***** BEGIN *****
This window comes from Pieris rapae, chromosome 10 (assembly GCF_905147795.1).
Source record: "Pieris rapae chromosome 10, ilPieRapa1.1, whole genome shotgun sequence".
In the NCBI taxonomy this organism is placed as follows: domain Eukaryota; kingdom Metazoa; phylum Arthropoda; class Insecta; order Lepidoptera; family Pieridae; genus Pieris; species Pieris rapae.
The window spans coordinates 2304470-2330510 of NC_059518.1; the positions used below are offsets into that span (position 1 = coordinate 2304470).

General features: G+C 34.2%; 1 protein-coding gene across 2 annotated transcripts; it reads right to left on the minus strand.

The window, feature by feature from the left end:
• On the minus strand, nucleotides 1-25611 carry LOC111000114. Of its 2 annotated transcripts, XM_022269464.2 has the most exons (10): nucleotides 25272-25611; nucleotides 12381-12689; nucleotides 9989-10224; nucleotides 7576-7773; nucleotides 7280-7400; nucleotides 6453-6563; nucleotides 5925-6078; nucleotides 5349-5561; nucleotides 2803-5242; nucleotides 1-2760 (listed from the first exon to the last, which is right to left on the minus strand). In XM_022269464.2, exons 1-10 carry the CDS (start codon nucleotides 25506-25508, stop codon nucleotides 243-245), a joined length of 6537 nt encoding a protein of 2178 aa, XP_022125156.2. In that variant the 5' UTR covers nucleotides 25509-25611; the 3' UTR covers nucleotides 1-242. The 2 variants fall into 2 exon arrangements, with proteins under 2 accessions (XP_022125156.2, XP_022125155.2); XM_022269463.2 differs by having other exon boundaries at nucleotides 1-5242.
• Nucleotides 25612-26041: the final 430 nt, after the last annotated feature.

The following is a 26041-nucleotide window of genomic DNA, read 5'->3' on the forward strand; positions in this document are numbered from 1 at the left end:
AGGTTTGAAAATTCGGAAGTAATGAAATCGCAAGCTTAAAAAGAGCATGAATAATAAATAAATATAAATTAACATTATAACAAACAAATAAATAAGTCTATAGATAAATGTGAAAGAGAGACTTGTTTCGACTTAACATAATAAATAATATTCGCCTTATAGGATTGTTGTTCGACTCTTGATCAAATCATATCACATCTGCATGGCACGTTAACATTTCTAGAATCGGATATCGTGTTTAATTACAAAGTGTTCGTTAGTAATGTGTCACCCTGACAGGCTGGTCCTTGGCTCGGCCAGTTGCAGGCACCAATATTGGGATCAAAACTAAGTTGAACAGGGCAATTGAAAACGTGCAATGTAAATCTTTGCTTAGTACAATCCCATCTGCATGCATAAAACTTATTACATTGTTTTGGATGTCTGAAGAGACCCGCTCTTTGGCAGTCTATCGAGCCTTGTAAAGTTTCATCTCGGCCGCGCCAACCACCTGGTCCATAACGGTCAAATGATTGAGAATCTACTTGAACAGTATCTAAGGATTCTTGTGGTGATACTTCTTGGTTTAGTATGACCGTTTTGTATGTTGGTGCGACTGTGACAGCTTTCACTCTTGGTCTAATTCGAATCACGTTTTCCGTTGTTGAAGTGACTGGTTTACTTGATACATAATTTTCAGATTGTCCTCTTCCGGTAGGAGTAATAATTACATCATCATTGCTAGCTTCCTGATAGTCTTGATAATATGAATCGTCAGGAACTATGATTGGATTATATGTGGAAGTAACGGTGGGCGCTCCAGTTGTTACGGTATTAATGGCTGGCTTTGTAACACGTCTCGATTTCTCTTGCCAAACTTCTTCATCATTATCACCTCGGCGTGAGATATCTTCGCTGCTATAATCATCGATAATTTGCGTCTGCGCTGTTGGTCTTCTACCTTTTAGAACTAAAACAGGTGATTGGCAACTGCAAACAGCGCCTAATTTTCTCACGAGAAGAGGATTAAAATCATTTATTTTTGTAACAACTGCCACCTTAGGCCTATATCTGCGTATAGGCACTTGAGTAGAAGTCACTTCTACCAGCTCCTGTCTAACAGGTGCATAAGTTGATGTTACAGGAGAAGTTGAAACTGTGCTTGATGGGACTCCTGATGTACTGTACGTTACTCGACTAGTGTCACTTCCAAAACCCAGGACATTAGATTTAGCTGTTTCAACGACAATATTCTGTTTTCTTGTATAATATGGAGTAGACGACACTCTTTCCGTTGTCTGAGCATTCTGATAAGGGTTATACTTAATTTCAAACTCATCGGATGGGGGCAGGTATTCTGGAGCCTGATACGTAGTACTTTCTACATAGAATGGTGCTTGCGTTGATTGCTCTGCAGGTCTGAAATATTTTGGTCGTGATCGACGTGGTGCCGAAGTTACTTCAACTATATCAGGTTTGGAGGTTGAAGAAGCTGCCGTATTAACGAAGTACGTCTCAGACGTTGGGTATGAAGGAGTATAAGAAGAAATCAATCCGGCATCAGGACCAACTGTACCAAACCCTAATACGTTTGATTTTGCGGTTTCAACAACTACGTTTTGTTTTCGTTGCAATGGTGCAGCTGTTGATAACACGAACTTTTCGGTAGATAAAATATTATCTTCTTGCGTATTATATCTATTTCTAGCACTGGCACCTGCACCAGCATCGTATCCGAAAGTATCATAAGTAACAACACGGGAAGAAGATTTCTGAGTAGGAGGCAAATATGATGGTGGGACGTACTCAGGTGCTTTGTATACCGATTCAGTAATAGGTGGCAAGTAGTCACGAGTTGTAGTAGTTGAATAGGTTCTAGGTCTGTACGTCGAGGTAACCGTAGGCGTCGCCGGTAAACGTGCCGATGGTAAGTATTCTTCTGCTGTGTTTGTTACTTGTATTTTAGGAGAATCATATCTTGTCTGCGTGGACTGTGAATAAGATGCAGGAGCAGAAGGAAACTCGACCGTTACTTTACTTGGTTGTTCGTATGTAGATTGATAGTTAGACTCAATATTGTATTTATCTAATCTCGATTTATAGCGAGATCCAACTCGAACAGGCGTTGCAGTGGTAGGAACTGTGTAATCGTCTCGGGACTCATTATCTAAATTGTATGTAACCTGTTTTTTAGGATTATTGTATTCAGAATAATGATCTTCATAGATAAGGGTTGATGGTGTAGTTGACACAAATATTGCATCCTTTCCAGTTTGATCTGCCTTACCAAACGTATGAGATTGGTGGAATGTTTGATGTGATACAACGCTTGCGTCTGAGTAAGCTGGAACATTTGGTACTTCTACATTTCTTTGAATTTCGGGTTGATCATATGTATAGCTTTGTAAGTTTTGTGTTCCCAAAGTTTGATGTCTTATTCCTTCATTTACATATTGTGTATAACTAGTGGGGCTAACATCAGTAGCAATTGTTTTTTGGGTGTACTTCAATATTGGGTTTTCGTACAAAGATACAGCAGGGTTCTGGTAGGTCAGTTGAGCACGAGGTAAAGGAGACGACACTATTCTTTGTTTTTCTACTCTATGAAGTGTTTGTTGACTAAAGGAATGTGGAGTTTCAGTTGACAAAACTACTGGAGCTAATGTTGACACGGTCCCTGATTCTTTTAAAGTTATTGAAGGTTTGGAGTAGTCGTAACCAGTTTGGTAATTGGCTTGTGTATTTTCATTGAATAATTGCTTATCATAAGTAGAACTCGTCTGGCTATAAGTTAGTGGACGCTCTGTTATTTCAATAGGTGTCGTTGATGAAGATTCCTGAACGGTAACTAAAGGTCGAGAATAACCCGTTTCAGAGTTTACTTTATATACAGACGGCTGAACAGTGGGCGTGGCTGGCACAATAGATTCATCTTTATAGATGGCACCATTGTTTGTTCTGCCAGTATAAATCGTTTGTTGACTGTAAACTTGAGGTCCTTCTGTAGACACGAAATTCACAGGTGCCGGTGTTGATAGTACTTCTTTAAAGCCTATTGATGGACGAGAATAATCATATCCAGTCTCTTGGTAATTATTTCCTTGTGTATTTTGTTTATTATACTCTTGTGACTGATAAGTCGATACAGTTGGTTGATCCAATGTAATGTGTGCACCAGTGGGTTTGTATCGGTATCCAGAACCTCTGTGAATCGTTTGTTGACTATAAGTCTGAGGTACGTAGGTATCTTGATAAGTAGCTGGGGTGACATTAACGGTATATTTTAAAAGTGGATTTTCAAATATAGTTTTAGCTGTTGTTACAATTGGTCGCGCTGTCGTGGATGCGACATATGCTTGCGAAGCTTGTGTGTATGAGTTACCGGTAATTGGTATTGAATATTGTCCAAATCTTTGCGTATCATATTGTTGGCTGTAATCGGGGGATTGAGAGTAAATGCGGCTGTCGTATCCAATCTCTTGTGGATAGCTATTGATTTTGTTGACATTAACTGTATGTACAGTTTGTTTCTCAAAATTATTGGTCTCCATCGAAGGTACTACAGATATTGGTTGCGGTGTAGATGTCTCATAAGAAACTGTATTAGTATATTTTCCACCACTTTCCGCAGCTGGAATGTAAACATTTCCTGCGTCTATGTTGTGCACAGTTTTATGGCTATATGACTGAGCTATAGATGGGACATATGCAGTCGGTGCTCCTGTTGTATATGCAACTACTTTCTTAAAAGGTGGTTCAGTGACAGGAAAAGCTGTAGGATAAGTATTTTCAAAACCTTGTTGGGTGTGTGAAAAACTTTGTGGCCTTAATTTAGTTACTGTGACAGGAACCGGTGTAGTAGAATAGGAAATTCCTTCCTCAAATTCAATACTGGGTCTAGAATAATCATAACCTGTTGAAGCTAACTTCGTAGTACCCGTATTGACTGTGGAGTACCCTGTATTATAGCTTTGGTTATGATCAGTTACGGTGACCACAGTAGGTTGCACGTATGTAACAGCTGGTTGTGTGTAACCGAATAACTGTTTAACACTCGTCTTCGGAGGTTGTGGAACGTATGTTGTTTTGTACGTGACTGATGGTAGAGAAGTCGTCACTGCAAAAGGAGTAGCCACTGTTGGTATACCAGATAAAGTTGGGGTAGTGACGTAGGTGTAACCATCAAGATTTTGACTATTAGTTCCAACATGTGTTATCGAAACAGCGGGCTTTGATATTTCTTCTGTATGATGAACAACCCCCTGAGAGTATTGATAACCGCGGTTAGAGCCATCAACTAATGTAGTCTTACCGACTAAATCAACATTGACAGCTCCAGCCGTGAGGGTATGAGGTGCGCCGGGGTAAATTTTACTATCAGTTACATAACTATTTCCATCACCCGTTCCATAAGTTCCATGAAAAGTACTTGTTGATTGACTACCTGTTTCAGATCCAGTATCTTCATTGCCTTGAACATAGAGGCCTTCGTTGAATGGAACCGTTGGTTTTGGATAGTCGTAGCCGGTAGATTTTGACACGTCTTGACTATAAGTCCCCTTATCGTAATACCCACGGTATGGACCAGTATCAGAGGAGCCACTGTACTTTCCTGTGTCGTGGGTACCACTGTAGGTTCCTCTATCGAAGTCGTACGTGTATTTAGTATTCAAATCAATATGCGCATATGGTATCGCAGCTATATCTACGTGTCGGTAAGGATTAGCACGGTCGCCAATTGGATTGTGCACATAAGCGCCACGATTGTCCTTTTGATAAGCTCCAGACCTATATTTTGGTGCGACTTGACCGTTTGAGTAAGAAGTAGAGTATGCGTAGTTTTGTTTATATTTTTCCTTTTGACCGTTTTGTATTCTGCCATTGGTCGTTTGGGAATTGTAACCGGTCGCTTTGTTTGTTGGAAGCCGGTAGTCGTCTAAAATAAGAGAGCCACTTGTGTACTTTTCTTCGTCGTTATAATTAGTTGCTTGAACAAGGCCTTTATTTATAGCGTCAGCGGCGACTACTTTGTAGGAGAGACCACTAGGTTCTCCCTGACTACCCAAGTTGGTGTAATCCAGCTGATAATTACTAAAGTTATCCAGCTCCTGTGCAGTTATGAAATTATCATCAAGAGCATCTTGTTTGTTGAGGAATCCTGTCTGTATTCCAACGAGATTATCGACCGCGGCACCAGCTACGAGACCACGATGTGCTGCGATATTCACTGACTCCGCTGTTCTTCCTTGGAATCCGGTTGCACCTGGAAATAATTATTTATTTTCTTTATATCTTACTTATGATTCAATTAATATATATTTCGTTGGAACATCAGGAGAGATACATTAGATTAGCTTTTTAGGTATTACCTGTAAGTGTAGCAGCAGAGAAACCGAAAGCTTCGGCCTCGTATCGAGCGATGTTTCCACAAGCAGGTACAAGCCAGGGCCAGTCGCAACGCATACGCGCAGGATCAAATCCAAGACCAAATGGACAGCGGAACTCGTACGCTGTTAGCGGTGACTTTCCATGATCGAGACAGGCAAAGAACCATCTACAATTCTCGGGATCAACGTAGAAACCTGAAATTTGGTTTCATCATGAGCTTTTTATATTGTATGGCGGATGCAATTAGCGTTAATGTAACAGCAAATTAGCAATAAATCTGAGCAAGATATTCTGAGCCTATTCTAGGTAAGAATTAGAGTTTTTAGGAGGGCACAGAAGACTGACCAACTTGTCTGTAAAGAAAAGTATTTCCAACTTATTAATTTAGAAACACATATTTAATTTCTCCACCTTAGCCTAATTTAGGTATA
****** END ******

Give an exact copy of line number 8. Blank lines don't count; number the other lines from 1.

• Nucleotides 25612-26041: the final 430 nt, after the last annotated feature.